From Startups to Jobs, America’s Lopsided Economic Recovery

 

twenty20_0c8ba4f6-db4c-4006-b0f8-ec1a4aa7dc73_startups_office_work-e1464018155556A new report from the Economic Innovation Group, “The New Map of Economic Growth and Recovery,” examines America’s startup scarcity in the 2010s. As the report explains, “New businesses play a disproportionate role in commercializing innovations, stoking competition, and driving productivity growth. They also create the bulk of the nation’s net new jobs and provide the extra demand that is critical to achieving wage-boosting full employment.”

And the numbers are distressing. Looking at other recent recoveries, the EIG report notes the 1990s saw a net increase of nearly 421,000 business establishments, and 405,000 in the 2000s. By contrast, over the first five years of the 2010s recovery, the number of business establishments increased by only 166,500.

That’s means we’re missing more than 300,000 startups and presumably all the good stuff that would have come with them. So less growth, less dynamism, less opportunity. Policymakers need to think hard about creating a better ecology for both startups overall and the ability of entrepreneurial/transformational startups — ones with the aim of getting really big —  to scale.

Where Are the Startups? Maybe the GOP 2016ers Should Start Talking About this Chart

 

Perhaps the next Republican debate will finally have a lengthy, serious debate on economic policy. Really hasn’t happened yet as far as I am concerned. Let’s see the Final Five — Trump, Kasich, Cruz, Bush, Rubio — compare and contrast tax plans, higher-ed reform, fixing Medicare and Social Security, and how immigration can be made to better serve economic growth and worker incomes. I would also love to ask them all about flattish productivity growth since the Great Recession. Amazingly — given that —  there has been little or no talk about this apparent problem, via a handy NBER summary:

The number of start-up firms in the United States has been declining in recent decades. Prior to 2000, the employment effects of this decline were partly offset by the presence of a small number of high-growth young companies. That pattern seems to have changed.skewiness_growth_02112016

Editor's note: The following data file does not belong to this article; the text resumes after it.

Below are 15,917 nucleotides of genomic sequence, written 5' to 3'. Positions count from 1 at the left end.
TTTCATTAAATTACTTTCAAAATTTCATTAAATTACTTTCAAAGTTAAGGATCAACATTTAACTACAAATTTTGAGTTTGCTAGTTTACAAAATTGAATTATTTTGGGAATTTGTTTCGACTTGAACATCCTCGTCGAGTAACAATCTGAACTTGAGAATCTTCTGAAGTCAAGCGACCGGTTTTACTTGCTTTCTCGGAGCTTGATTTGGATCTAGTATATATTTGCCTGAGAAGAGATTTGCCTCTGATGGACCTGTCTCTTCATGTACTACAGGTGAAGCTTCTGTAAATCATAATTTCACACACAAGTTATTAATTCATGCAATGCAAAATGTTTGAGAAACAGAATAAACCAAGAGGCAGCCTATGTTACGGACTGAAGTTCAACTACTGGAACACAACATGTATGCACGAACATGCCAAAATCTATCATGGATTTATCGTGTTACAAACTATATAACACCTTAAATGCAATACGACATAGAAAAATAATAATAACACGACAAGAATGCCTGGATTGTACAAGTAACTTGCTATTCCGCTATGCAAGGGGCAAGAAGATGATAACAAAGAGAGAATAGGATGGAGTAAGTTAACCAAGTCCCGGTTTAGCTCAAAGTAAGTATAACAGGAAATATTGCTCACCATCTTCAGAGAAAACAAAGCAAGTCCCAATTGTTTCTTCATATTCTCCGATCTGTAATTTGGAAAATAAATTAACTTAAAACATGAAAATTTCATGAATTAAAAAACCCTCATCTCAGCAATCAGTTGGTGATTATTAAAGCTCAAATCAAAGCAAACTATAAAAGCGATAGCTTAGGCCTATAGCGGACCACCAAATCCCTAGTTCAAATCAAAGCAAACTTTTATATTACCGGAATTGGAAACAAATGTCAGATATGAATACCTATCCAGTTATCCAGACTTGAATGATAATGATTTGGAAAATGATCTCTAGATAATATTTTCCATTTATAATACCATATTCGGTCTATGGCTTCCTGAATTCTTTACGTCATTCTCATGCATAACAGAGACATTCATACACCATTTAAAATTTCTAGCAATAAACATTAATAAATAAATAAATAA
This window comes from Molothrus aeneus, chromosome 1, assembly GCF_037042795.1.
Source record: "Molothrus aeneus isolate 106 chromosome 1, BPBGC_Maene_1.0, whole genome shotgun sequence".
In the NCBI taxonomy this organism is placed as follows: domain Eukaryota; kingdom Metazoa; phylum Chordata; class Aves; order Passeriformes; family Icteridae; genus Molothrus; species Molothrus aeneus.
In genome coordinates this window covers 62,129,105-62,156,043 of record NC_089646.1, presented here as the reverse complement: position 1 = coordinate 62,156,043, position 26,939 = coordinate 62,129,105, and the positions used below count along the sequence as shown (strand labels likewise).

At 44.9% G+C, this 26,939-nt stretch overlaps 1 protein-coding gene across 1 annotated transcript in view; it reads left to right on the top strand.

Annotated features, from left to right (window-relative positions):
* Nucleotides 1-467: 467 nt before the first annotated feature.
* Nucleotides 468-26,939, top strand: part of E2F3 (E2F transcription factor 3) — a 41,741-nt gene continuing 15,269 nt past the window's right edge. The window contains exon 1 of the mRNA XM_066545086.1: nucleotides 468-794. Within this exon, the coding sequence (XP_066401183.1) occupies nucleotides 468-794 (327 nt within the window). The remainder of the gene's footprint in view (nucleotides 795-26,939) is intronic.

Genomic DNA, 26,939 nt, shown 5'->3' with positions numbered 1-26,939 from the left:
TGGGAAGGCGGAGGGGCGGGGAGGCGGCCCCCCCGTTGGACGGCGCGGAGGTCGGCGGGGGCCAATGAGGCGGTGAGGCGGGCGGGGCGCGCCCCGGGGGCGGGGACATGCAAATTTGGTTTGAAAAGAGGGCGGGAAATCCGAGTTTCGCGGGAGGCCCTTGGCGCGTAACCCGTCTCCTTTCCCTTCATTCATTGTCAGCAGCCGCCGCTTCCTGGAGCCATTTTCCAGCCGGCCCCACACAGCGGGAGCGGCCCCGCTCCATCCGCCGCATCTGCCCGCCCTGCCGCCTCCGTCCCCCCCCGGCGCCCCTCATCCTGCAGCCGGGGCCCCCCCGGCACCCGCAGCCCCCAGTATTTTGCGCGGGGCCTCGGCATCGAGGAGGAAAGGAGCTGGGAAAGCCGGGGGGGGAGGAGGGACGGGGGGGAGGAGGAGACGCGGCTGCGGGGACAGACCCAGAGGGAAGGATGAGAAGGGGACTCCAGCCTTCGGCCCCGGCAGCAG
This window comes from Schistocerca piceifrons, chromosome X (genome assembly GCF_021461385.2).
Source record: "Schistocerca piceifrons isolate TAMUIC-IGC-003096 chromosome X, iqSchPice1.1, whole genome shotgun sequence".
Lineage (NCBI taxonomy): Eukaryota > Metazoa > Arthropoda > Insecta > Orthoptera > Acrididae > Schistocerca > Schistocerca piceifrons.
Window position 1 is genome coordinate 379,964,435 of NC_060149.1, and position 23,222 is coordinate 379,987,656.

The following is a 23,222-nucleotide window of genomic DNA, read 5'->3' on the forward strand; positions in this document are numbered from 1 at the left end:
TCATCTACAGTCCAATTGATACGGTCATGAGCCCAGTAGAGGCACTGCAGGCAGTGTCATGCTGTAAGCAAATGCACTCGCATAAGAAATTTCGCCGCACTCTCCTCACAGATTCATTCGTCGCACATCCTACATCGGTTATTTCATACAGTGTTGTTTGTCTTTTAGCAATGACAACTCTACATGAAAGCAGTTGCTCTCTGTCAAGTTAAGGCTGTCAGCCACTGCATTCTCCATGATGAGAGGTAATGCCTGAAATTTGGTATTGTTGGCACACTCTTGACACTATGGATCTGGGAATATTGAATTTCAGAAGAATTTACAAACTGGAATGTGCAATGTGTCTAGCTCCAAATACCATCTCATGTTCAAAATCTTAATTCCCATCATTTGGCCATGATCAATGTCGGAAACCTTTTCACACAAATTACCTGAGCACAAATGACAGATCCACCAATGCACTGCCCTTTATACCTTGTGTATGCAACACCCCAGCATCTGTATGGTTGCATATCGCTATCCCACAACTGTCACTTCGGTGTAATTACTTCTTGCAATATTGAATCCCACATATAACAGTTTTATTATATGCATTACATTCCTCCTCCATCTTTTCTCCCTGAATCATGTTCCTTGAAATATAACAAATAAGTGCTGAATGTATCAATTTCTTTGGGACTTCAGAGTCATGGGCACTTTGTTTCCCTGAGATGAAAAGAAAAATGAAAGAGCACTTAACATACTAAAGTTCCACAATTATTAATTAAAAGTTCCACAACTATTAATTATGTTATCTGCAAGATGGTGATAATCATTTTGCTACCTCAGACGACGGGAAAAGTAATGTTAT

In Where Has All the Skewness Gone? The Decline in High-Growth (Young) Firms in the U.S.Ryan A. DeckerJohn HaltiwangerRon S. Jarmin, and Javier Miranda show that the general decline in new firms has been accompanied, since around 2000, by a corresponding decline in the number of high-growth start-ups.

If Washington Isn’t Behind the Decline in US Startups, Then What Is?

 

021815startups

My (seemingly) never-ending mission to figure out what’s going on with the decline in American startup ventures — over the past three decades the annual entry rate of new firms fell approximately from 15% to 10% —  continues with research from George Mason University’s Nathan Goldschlag and Alex Tabarrok. They investigate whether federal regulations are to blame. Apparently not:

To investigate the extent to which the decline in entrepreneurship can be attributed to increasing regulation, we utilize a novel data source, RegData, which uses text analysis to measure the extent of regulation by industry. Our analysis suggests that Federal regulation is not a major cause of the decline in US business dynamism. … Contrary to expectation, there is a slight positive relationship; industries with greater regulatory stringency have higher startup rates. We find a similar relationship with job creation rates.